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Shifting Power and Influence

As the centre of global economic activity continues to move East, stronger Asian leadership and further US retrenchment stimulate a global power vacuum.

We are seeing fundamental changes in the global balance of power. Broadly speaking, we are witnessing an accelerating shift in global economic activity Eastwards, with stronger Asian leadership, especially from China, and simultaneously further US retrenchment stimulating a period of global uncertainty. Western markets are weakening, the US is becoming increasingly isolationist, and there is growing concern around China’s ambitions for wider influence. Alongside this, there is a trend in many regions towards more centralised, authoritarian rule, which is evident in countries such as India, Brazil, and Turkey, and typified by China and Russia. This has coincided with the rise of right-wing nationalist-populist governments and parties in parts of Europe where, with mounting pressures on the EU, the different priorities of north and south are also becoming evident.

It seems to some that the traditional global structures such as the United Nations (UN), World Health Organisation (WHO), and World Trade Organisation (WTO), some of which were established 80 years ago, may no longer be capable of steering a middle path. Indeed, several believe we have reached the end of the era of globalisation, and looking ahead, we will experience greater fragmentation, instability, lasting and significant economic pressure, stronger competition, and a potential escalation in international conflicts. All this at a time when Britain’s status and role in the world post-Brexit remains unclear.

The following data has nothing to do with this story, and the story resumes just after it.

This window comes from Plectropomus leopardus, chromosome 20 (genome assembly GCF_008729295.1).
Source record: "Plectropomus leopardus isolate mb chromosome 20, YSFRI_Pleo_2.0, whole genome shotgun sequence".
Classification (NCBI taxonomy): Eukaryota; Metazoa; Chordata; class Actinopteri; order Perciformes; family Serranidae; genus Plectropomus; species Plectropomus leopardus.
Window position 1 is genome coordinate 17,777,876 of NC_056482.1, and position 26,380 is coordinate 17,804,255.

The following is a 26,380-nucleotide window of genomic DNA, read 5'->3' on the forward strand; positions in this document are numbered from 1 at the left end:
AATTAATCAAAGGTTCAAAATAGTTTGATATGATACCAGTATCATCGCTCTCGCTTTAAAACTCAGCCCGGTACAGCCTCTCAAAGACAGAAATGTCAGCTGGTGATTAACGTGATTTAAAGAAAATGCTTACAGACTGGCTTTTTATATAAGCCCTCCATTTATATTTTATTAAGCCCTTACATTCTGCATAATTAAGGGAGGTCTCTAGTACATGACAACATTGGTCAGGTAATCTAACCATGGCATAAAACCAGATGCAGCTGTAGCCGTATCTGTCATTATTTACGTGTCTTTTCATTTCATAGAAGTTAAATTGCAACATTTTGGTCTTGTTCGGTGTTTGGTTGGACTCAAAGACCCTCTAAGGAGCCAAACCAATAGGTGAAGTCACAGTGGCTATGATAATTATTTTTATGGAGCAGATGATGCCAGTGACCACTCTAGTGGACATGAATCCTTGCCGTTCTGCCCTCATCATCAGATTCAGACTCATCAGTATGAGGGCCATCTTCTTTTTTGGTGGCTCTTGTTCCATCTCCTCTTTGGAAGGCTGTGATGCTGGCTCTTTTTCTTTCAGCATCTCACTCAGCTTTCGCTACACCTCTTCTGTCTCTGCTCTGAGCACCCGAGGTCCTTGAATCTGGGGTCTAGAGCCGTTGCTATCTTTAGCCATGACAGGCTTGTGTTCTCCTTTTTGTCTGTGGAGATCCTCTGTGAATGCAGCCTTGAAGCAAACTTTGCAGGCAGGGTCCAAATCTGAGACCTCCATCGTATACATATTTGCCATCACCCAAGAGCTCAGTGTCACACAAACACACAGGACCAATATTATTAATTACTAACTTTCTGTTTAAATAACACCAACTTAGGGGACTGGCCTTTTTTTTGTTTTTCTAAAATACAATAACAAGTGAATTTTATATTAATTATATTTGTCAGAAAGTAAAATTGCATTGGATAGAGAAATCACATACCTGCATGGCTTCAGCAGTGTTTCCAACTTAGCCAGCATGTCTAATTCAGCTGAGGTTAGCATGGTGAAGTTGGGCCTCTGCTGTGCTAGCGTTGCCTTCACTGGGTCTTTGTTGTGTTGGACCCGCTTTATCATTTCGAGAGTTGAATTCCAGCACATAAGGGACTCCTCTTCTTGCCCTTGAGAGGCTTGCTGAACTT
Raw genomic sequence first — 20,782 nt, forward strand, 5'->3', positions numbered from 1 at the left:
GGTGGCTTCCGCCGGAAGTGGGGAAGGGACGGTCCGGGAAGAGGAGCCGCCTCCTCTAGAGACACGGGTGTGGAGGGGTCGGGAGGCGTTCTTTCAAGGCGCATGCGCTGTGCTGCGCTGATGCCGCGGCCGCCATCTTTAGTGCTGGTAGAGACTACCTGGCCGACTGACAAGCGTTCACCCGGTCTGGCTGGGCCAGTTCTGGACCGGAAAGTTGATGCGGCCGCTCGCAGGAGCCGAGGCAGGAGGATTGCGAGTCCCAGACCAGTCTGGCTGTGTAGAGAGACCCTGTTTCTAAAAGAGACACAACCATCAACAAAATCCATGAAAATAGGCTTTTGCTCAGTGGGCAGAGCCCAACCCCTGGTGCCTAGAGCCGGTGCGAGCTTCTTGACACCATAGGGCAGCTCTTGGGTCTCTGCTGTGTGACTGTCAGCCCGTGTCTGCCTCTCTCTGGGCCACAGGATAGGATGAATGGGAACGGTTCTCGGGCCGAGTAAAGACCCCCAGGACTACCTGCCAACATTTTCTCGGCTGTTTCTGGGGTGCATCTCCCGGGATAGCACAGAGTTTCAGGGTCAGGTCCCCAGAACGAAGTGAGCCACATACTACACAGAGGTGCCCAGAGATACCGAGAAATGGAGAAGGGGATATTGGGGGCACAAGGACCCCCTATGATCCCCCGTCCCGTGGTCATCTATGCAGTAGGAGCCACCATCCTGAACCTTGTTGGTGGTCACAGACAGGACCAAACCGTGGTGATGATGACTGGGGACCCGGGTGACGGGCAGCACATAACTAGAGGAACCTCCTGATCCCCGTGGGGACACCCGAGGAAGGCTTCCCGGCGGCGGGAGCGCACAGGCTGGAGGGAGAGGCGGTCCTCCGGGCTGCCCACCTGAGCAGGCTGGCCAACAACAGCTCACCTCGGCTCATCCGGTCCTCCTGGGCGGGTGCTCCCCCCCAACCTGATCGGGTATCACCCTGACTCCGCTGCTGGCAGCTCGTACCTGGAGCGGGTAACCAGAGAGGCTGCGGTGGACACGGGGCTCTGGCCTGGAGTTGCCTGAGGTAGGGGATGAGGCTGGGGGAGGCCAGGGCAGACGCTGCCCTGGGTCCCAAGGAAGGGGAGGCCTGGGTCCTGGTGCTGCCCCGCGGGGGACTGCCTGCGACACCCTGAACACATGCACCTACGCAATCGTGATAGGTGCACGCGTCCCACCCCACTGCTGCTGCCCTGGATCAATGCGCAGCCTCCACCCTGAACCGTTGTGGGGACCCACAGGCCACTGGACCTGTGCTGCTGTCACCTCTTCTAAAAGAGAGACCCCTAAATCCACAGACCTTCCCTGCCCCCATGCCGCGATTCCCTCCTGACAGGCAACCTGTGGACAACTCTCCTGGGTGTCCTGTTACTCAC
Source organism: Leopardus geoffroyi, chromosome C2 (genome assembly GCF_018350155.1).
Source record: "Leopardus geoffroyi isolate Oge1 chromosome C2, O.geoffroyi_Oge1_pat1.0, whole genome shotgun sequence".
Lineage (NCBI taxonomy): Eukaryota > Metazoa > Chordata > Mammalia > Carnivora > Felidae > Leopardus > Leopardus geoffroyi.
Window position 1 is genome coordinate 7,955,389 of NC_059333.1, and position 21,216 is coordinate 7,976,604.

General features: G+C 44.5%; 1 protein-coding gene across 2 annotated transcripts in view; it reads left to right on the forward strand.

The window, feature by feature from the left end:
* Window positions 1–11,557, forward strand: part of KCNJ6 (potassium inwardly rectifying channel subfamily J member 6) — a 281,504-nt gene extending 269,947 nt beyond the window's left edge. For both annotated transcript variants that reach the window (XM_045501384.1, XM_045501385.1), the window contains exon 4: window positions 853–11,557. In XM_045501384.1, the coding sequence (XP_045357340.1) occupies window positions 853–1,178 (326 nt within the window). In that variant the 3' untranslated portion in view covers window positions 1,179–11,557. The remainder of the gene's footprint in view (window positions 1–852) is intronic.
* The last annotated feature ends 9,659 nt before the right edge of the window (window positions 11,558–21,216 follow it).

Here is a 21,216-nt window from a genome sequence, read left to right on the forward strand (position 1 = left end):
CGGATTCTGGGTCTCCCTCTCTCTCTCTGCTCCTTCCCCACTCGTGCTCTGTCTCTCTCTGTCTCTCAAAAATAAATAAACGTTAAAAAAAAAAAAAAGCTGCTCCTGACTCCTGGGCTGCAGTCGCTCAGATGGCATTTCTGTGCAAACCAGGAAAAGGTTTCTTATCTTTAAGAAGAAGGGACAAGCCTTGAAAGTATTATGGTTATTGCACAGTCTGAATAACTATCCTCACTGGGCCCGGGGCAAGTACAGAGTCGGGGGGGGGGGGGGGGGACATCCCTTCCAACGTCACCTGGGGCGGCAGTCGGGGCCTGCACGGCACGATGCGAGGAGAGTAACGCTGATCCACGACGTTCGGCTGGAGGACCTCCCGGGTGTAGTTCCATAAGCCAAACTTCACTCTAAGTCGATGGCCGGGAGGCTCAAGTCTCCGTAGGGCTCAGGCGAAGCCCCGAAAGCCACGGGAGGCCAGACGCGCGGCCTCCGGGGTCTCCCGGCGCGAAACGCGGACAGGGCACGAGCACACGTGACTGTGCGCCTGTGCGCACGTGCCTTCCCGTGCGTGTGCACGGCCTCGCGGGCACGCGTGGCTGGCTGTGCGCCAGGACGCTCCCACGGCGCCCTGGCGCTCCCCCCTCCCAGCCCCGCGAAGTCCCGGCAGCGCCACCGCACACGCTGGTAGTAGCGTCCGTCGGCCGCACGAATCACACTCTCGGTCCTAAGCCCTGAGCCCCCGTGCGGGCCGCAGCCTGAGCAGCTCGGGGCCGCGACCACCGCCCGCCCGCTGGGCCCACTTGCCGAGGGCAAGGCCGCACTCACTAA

Although currently enjoying a “healthy, international respect for its professionalism, bravery, and quality,” some believe that the UK Armed Forces’ reputation as an instrument of international power will be difficult to maintain. There is “a consistent demand to punch above our weight.” This is seen to be particularly difficult when “the challenge that we will have in a 10-year timeframe is whether the UK is still going to be an influential player in the world.”

An Implication: A lack of clarity on the purpose and role of the UK Armed Forces may result in reduced public and political support.

 

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